Skip to main content  ∨   Page logos with links to institutions:
Max Planck Society Max Planck Institute for Nuclear Physics University of Heidelberg
Stored and Cooled Ions Division
Max Planck SocietyMax Planck Institute for Nuclear PhysicsUniversity of Heidelberg Stored and Cooled Ions Division
Superordinated navigation: MPIK Homepage  |  Home  |  Deutsch  |  Sitemap  |  Search  |  Contact
Section navigation:

Contact  Contact

Tel.: +49 6221 516-851
Fax: +49 6221 516-852
Postal Address
Max Planck Institute for Nuclear Physics
P.O. Box 10 39 80
69029 Heidelberg
Visitor Address
Max Planck Institute for Nuclear Physics
Saupfercheckweg 1
Building: Gentner lab, room 134
69117 Heidelberg


Experimental setup

Experimental Setup
Figure 1: Experimental Setup

In order to be able to carry out this high-precision measurement for several weeks with as little disturbance as possible, a vacuum of 10-16 mbar or better is required. The trap tower, consisting of the two storage traps and the precision trap along with the ion source, is located in a hermetically sealed vacuum chamber which is cooled to about 4.2 K with liquid helium. To achieve this extreme vacuum, the vacuum chamber is pumped to a UHV vacuum at room-temperature and then hermetically sealed using a cold-welding ("pinch off") technique. When this vessel is then cooled to 4 K, the remaining gas freezes out on the surfaces, resulting in a pressure 10-16 mbar. The sealed chamber brings in the necessity of internal ion sources as external access is no more possible. At the top of the trap chamber there are numerous vacuum feedthroughs for the electron beam acceleration voltage, trap voltages, the detection and excitation lines. Between the trap chamber and the liquid helium reservoir is a cryogenic electronics section, which contains resonators, amplifiers, filters and switches for the excitation lines. The trap chamber, the cryogenic electronics section, the liquid helium reservoir, hang vertically in the 13 cm wide, vertical, warm bore of the 3.76 T superconducting magnet. See Figure 1.

^ to the top

In situ ion production

Miniature Electron Beam Ions Source section of the trap tower.
Figure 2: Miniature Electron Beam Ions Source section of the trap tower.

Ions are produced using a miniature electron beam ion source (mEBIS) [1, 2], see Figure 2. The electrons are extracted from a field emission point (FEP) by applying a voltage difference of at least 700 V between the FEP and the acceleration electrode. These electrons then pass through a 700 μm hole in the target. Biasing the reflector electrode to a voltage lower than the FEP, the emitted electrons start oscillating along the magnetic field lines between the FEP and the reflector forming a stationary electron beam. The electron beam widens and impinges on the target. This ablates atoms, which diffuse into the electron beam and get ionized. These low charged ions are confined in the creation trap (CT), a simple cylindrical Penning trap, comprising three electrodes, a ring and two endcap electrodes. Further electron-impact ionization produces ions in higher charge states, in particular lots of carbon, oxygen and silicon ions. The maximal accessible charge states are limited by the voltage difference between the FEP and the ring electrode of the CT.

Since only a limited number of ions are required for the experiment, the extra ions are removed. Different techniques can be used to remove the extra ions. One of these techniques (called the magnetron cleaning) would be to use broadband white noise, which increases the radius of gyration of all ions until they eventually hit the electrode surface. Simultaneously, selective cooling of the magnetron motion of the ion of interest is done by (resonant) sideband coupling with the axial motion (which in turn is cooled by the tank circuit) at the q/m sensitive frequency νk = ν-z. Consequently, the magnetron motion of all other ions increases until they hit the surfaces of the electrodes and get lost.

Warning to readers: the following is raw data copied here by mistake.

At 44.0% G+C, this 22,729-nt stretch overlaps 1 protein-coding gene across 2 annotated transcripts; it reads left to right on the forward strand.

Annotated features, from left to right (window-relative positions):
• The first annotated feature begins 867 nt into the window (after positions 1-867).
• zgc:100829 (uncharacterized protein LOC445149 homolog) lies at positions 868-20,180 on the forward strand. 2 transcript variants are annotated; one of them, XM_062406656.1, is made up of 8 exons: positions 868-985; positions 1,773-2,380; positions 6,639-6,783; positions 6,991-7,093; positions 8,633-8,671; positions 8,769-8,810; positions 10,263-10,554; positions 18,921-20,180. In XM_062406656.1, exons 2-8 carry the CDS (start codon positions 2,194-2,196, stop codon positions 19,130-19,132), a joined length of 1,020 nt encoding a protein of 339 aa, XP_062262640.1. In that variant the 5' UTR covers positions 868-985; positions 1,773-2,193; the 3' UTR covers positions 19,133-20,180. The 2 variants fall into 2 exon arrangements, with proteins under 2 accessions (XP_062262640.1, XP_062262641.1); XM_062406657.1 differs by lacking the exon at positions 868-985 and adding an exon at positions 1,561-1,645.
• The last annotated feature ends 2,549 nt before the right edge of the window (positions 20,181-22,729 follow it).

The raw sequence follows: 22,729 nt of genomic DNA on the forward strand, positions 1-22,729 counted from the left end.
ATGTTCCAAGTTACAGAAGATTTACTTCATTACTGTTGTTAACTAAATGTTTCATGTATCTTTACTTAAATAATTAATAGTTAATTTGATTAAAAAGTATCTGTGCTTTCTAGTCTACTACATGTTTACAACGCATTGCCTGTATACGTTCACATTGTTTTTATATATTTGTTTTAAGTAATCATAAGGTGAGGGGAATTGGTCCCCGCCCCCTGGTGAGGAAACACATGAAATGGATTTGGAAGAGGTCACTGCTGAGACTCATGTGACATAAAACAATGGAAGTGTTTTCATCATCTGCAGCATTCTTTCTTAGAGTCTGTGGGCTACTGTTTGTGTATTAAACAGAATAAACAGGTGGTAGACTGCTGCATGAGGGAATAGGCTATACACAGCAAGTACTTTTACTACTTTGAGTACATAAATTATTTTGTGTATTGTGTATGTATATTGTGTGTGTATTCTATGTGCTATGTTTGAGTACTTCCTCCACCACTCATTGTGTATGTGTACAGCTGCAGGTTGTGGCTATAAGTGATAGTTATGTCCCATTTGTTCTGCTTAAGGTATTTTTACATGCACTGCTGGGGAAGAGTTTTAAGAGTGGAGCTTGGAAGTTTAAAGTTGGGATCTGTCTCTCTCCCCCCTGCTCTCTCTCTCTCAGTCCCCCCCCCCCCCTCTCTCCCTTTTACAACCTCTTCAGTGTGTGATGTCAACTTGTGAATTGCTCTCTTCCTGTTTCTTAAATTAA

An additional method for single species ion production is applied by using broadband axial excitation with a frequency range above the magnetron frequency and below 2νz, but leaving out selectively the axial frequency of the ion of interest, which increases the axial temperature of all other ions. After this excitation the trap potential is dipped towards Ur ≈ -100 mV for one second. The axially hot ions are removed by this procedure, while the ion of interest, which has been resonantly cooled via the tank circuit, stays trapped. Observing the disappearance of single peaks of individual ions in the frequency spectrum of the resonator proves that the extra ions are lost. The trap potential is then reset to the original value and remaining ions are cooled and the process is repeated to have a single ion at last. The isolated single ion is then transported to ST-I and above process is repeated to generate another ion in the PT.

Ion source(target) in use at present:

Recently we have also succeeded for the first time in producing single deuterium ions with our ion source (mEBIS). For this purpose, a layer of deuterated molecules is printed on to a carbon nanotube filled and thus conductive, PEEK target. To allow efficient production of deuteron atomic and molecular ions a drop-on-demand printing system is used [3].

Ion source for Helium mass measurement:

Helium-3 atoms, being inert, have very weak bonding capabilities and thus the technique using the PEEK target cannot be used for helium-3 ion production. Hence, a new form of production scheme is under development and study, where helium-3 atoms (gas) are carefully released on demand and guided to the electron beam for impact ionisation as discussed above. This involves using an adsorption agent for the helium-3 gas, which is highly porous active charcoal at 4K, and then heating the system to evaporate the helium-3 atoms when necessary. Limiting the amount of helium-3 released into the trap chamber is mandatory in order to maintain the vacuum and to prevent contamination of the trap electrodes.

^ to the top

Doubly compensated Penning trap for high precision measurements

Light atomic ions, due to their low charge, lead to very small signals which makes their study challenging. The development of a special trap design with extremely good harmonicity enables the adjustment of the electrostatic potential in a way that contributions to the systematic error budget can be made completely negligible. This allows one to amplify the ions' motion to large amplitudes for achieving a sufficient signal to apply PnA. The LIONTRAP experiment has been specifically optimized for this purpose.

The electrostatic potential along the trap axis Φ(z) of a cylindrical trap can be expressed as an expansion, Eq. (4), where Ur is the applied ring voltage and dchar=√(2dz02+r02)/4 is characteristic trap size, defined by the trap radius r0 and the axial distance of the endcap from the trap centre dz0.

Φ(z) = Ur/2 (C0 + C2·z2/dchar2 + C4·z4/dchar4 + C6·z6/dchar6 + …)(4)